ArticlePDF Available

Abstract and Figures

Traditionally the people of India have a long-standing practice of using wide variety of herbal products in treatment of diseases or as preservatives in foods. Spices are indispensable components of Indian cuisines since ancient times. Spices are considered as rich source of bio-active antimicrobial compounds. This study was undertaken to determine the in vitro antimicrobial activity of commercial essential oil of cinnamon (spice) and its main component for potential application in sprouts for reduction of microbial contamination. The antibacterial effect against Escherichia coli was tested using paper disk diffusion method, followed by determination of minimum inhibitory (MIC) and bactericidal (MBC) concentrations. Cinnamon essential oil exhibits antimicrobial activity against tested bacteria. The essential oil of cinnamon showed strong antimicrobial activity with MIC e" 1000ìl/ML and MBC e′4000ìl/ML. The resultssuggest that the activity of the essential oil of cinnamon can be attributed to the existence mostly of cinnamaldehyde which appear to possess similar activities against thetested bacteria. This material could be served as an important natural alternativeto prevent bacterial growth in food products.
Content may be subject to copyright.
* To whom all correspondence should be addressed.
Cinnamon Oil as a Antimicrobial Agent to Reduce E.coli
Contamination in Sprouts and its Effect on Quality Parameters
Ketaki Patil and S Sasikala
Department of Food Process Engineering,
SRM University, Kattankulathur, 603-203, Tamil Nadu, India.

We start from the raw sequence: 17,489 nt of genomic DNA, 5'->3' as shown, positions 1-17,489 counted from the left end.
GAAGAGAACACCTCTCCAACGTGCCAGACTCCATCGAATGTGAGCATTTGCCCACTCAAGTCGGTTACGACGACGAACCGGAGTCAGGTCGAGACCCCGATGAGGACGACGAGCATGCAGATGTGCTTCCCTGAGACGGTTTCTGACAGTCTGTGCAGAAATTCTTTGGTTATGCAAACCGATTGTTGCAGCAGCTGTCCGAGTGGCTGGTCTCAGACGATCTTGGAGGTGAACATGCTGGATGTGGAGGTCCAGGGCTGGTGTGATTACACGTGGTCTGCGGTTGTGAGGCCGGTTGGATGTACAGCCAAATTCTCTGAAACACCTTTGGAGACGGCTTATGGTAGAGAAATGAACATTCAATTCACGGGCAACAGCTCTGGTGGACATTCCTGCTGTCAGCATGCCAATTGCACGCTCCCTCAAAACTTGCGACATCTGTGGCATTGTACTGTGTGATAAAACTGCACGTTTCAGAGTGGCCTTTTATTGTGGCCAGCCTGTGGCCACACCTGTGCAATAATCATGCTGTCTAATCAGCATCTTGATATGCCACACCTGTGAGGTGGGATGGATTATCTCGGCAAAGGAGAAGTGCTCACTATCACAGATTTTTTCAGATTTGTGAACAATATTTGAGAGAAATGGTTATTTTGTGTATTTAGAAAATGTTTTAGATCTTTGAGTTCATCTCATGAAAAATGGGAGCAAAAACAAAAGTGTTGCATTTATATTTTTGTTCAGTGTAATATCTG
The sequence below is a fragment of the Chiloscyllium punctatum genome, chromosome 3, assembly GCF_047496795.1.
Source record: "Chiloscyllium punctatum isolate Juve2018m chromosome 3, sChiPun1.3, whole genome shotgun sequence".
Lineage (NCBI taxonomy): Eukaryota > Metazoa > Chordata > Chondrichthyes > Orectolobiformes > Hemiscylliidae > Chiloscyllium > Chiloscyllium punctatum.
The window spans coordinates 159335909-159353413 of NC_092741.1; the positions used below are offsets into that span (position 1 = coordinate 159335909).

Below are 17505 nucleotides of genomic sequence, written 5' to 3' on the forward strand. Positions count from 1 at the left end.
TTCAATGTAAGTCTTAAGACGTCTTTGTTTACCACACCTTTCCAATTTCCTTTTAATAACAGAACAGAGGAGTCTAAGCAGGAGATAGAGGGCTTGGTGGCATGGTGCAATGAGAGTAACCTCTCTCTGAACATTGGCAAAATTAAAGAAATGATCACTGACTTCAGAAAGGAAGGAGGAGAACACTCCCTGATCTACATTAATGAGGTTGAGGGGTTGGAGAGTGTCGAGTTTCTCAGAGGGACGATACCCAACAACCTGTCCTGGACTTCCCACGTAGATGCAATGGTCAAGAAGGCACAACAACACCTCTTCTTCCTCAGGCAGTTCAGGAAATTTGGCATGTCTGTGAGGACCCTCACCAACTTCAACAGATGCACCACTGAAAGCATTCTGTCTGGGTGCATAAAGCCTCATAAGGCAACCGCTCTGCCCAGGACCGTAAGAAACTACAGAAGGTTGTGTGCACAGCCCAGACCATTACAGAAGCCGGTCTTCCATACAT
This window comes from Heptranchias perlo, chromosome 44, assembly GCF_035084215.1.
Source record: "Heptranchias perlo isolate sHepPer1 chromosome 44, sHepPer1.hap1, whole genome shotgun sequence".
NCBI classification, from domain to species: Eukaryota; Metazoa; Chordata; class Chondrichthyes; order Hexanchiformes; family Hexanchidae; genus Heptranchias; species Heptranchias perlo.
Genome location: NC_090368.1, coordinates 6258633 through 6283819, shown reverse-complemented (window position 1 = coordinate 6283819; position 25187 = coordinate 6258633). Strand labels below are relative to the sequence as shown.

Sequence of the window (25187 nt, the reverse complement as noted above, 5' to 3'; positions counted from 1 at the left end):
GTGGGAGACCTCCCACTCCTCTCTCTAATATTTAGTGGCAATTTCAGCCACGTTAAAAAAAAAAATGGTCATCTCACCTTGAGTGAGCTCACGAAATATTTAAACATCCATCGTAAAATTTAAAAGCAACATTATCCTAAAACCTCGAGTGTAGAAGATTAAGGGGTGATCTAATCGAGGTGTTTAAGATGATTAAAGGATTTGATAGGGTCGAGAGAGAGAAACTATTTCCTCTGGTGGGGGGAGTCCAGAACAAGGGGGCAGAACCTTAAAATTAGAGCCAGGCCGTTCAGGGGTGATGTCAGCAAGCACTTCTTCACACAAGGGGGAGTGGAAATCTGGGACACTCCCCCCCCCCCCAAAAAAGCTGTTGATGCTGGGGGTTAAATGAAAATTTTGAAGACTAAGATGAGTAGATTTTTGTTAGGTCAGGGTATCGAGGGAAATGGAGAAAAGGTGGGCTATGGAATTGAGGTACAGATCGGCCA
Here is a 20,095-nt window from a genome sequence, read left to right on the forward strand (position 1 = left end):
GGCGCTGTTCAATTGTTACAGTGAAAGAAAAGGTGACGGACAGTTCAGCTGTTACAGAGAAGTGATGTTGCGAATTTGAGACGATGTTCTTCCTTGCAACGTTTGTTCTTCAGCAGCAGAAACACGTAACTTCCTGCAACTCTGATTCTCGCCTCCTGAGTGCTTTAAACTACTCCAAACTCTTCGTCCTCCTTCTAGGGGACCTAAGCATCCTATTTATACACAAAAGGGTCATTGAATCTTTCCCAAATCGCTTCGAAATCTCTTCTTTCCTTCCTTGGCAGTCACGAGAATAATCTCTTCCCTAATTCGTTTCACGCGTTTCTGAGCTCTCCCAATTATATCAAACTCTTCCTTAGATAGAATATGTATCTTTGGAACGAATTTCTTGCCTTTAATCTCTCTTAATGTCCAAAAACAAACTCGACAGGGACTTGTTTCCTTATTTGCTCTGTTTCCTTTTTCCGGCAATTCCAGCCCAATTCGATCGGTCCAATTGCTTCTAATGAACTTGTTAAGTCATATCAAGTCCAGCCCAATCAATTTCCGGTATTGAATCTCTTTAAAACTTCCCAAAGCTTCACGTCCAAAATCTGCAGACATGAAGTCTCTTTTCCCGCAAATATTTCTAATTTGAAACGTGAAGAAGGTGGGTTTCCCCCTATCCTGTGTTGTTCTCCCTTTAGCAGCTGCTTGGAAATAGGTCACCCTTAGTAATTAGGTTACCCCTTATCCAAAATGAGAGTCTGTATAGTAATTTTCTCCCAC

(Received: 11 April 2016; accepted: 09 May 2016)
Traditionally the people of India have a long-standing practice of using wide
variety of herbal products in treatment of diseases or as preservatives in foods. Spices are
indispensable components of Indian cuisines since ancient times. Spices are considered
as rich source of bio-active antimicrobial compounds. This study was undertaken to
determine the in vitro antimicrobial activity of commercial essential oil of cinnamon
(spice) and its main component for potential application in sprouts for reduction of
microbial contamination. The antibacterial effect against Escherichia coli was tested
using paper disk diffusion method, followed by determinationof minimum inhibitory
(MIC) and bactericidal (MBC) concentrations. Cinnamon essential oil exhibits
antimicrobial activity against tested bacteria. The essential oil of cinnamon showed
strong antimicrobial activity with MIC e” 1000ìl/ML andMBC e”4000ìl/ML.The
resultssuggest that the activity of the essential oilof cinnamon can be attributed to the
existence mostly of cinnamaldehyde which appear to possess similar activities against
thetested bacteria. This material could be served as an important natural alternativeto
prevent bacterial growth in food products.
Keywords: Spices; Antimicrobial; Bactericidal, essential oil, food safety.
Pathogenic and food spoilage bacteria
have been considered as the primary causes of
food-borne diseases and food quality deterioration
in both developed and developing countries. In
order to assure the food safety and to extend the
shelf life of food products, additions of chemical
preservative agents into food products or
decontamination treatments via physical, chemical
or biological process or their combinations have
been widely applied in food industries [1]. Essential
oils (EOs) can be extracted from various aromatic
plants including herbs and spices as they are
synthesized by these plants[2]. Spices and their EOs
have beenused as natural preservatives, to produce
wholesome food products, for extension of shelf-
life and toreduce pathogenic bacteria [3]. Cinnamon
belongs to the Lauraceae family and the genus of
Cinnamomum which comprises of about 250
species. Cinnamon is also a traditional herbal